How Emmys host Michael Che went from selling T-shirts on a NYC street-corner to 'Saturday Night Live' star

Michael Che
Peter Kramer | NBCU Photo Bank | Getty Images

The millions of viewers who tune in to watch Monday night's 2018 Emmy Awards on NBC might recognize the award show's co-host, comedian Michael Che, from his job as "Weekend Update" anchor on "Saturday Night Live" on the same network. They might also be aware of his stand-up comedy or his stint as a correspondent on Comedy Central's "The Daily Show."

But, far fewer people are likely to recognize Che from one of his first jobs: selling T-shirts he designed himself on a New York City street corner.

Che, 35, who grew up in the housing projects on the Lower East Side of Manhattan, graduated from the Fiorello H. LaGuardia High School of Music and Art and Performing Arts, where he honed his drawing and painting skills. After high school, Che briefly worked in customer service at a local Toyota dealership, he told the Village Voice in 2014. But Che ultimately could not ignore his passion for art, so he started looking for a way to make money with his painting skills.

"[Art] was my therapy, it was my creative outlet," Che told the Village Voice. "Art takes so much practice. People will tell you you're good before you are. They want to encourage you. Luckily for me, I never really bought into any of my hype. I always knew it took a lot of work for me to be what I wanted to be."

Che kept working on refining his painting by making acrylic portraits that he would print on T-shirts. He quit his job at the dealership after two years so he could spend every day selling his self-designed T-shirts from a folding table he set up on the corner of Prince and Wooster Streets in SoHo.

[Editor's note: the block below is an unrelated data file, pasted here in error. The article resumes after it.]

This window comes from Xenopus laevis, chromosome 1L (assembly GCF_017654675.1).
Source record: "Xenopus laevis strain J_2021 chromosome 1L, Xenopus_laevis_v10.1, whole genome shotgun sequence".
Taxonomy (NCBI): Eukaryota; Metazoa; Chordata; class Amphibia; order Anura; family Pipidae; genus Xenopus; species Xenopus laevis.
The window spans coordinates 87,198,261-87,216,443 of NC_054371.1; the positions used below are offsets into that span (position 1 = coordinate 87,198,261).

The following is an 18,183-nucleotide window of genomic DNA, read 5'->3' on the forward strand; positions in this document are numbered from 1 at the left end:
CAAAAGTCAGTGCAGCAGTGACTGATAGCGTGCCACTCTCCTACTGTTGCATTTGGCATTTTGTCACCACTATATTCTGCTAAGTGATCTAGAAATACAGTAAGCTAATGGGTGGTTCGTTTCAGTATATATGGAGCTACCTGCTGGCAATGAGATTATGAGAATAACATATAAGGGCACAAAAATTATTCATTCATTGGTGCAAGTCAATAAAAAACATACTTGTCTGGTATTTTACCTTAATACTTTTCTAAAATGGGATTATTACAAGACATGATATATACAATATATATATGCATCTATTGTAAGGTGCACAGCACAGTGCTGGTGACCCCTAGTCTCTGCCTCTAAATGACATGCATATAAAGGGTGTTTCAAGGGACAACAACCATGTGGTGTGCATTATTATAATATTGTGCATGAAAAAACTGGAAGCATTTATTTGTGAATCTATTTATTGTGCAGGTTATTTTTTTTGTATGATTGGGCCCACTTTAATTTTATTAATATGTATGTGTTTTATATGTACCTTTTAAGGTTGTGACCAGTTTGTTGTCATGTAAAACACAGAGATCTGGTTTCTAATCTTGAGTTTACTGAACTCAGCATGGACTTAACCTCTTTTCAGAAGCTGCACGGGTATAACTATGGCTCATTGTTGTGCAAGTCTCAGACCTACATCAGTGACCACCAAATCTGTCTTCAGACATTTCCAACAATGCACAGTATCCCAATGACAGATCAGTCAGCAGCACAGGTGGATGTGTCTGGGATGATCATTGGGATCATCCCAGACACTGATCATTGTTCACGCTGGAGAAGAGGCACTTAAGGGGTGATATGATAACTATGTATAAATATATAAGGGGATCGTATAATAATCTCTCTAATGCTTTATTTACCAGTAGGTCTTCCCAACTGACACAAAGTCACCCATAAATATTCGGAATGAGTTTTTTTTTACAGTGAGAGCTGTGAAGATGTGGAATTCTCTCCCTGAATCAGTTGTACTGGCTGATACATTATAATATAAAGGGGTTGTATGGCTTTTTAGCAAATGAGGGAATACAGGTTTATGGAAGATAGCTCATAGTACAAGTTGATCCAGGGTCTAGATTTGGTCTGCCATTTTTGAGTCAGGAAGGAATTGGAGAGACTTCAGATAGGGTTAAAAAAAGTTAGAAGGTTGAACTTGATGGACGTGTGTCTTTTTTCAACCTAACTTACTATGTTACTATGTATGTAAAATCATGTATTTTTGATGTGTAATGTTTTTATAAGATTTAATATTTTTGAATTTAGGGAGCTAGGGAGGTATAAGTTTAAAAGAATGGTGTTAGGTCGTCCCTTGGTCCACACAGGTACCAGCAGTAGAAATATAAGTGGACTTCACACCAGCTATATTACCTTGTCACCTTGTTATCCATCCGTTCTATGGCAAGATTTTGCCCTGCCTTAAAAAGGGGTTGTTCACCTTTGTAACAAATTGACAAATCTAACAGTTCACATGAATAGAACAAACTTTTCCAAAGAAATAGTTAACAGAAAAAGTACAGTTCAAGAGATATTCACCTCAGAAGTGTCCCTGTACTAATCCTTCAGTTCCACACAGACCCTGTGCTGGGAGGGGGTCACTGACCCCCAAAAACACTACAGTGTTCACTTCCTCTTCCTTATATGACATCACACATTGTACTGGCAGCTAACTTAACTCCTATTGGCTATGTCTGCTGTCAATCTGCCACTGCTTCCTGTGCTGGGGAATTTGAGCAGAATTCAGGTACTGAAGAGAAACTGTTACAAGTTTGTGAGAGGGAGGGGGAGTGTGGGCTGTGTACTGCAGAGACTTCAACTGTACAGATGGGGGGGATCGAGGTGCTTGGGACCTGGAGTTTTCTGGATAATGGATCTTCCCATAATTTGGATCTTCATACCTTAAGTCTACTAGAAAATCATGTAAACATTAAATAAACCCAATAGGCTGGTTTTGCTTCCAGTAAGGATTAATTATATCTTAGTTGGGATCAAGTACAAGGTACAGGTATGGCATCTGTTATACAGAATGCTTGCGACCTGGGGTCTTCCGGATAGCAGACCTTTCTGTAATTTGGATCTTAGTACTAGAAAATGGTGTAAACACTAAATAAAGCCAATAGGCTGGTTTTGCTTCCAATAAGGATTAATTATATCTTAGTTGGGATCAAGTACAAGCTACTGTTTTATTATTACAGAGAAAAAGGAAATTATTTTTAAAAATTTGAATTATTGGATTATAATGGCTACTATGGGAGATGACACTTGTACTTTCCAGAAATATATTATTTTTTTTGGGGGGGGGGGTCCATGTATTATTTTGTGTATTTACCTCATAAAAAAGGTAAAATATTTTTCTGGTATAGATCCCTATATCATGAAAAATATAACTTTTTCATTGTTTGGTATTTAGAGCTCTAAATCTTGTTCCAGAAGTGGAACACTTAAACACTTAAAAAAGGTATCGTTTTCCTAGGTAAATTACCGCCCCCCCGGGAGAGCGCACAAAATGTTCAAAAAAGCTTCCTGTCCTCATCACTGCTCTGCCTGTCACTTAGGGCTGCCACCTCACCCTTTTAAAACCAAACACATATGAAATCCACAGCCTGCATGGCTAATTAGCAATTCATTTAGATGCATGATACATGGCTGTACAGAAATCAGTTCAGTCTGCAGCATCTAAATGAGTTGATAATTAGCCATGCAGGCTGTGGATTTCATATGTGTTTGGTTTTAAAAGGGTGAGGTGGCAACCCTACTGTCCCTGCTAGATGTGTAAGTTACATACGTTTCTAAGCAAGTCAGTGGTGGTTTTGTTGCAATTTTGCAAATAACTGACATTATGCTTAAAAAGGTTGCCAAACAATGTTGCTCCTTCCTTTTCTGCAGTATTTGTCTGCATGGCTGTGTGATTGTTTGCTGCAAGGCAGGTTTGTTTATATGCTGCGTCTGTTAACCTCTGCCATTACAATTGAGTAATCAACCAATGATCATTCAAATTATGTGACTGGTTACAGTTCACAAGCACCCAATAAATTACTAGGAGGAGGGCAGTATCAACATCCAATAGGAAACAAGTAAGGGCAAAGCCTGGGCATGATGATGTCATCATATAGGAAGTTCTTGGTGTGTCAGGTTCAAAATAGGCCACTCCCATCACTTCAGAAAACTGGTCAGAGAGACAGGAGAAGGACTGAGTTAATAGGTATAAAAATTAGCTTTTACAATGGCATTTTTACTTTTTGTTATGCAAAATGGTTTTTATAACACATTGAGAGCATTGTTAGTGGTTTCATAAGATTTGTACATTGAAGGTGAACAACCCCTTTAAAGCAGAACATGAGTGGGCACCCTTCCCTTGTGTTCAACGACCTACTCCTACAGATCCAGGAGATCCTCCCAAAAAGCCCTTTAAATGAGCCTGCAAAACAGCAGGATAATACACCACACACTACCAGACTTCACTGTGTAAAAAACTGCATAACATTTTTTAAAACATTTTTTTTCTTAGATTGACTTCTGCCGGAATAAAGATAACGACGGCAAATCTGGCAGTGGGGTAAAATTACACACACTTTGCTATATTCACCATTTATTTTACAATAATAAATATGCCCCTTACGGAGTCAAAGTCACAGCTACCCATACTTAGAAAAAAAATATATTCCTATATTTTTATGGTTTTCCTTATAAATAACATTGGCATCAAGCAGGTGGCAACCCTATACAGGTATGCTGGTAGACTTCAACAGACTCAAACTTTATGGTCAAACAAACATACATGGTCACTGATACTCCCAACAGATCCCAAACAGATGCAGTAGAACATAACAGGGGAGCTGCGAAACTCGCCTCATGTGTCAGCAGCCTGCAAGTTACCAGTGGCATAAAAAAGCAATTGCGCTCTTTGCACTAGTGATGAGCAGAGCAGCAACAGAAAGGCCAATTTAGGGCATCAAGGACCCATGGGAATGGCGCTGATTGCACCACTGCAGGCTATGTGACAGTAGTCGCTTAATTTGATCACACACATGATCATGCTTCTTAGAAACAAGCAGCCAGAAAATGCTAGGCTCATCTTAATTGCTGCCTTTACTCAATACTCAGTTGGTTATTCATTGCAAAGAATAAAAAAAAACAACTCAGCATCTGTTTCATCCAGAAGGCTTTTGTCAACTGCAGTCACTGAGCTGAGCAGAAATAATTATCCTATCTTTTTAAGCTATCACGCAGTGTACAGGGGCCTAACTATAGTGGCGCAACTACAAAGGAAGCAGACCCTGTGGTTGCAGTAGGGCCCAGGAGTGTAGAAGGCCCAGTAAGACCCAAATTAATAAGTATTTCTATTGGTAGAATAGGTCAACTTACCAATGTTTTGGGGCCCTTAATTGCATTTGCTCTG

"I really wanted to paint and to have a clothing line. I was really excited about it," Che told New York magazine's Vulture in 2013. He spend a few years in his early 20s selling his shirts on the street and typically earning "300 or 400 dollars a week," he says.

Che would hawk his shirts for roughly nine hours a day in the fashionable Manhattan neighborhood, where he was often able to lure in celebrity customers like comedian Billy Crystal and rappers Andre 3000 and Kwamé. His shirts featured his own portraits of famous entertainers like Sammy Davis Jr., Richard Pryor, Jimi Hendrix and Spike Lee. Lee even once spotted Che wearing one of the shirts with Lee's likeness on it and gave the young designer his phone number, but Che told the Village Voice he never worked up the nerve to call the legendary director.

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But, it was another brush with fame that very nearly changed Che's life, and the trajectory of his career. One day, while Che's table of shirts was set up in Manhattan's SoHo neighborhood, his designs caught the eye of Richard Hilfiger (the son of fashion icon Tommy Hilfiger), who briefly chatted with Che. A few weeks later, Richard returned with his father in tow, at which point Tommy Hilfiger bought a few of Che's shirts. The elder Hilfiger even ended up offering Che some freelance work designing logos for his clothing company.

"Tommy Hilfiger comes by and he's like 'Oh man, I love your stuff. Come on down to the office and I'll give you a job, or something.' And, I'm like, 'Alright!'" Che revealed on NBC's "The Tonight Show Starring Jimmy Fallon" in 2017.

Hilfiger even invited Che to his company's Manhattan office to praise him in front of his employees and to give Che some money upfront.

"He introduces me to everybody in the office individually, and he's like, 'This is Michael Che. One of these days he's going to be a great artist.' And, I was like, 'What is happening?!'" Che told Fallon.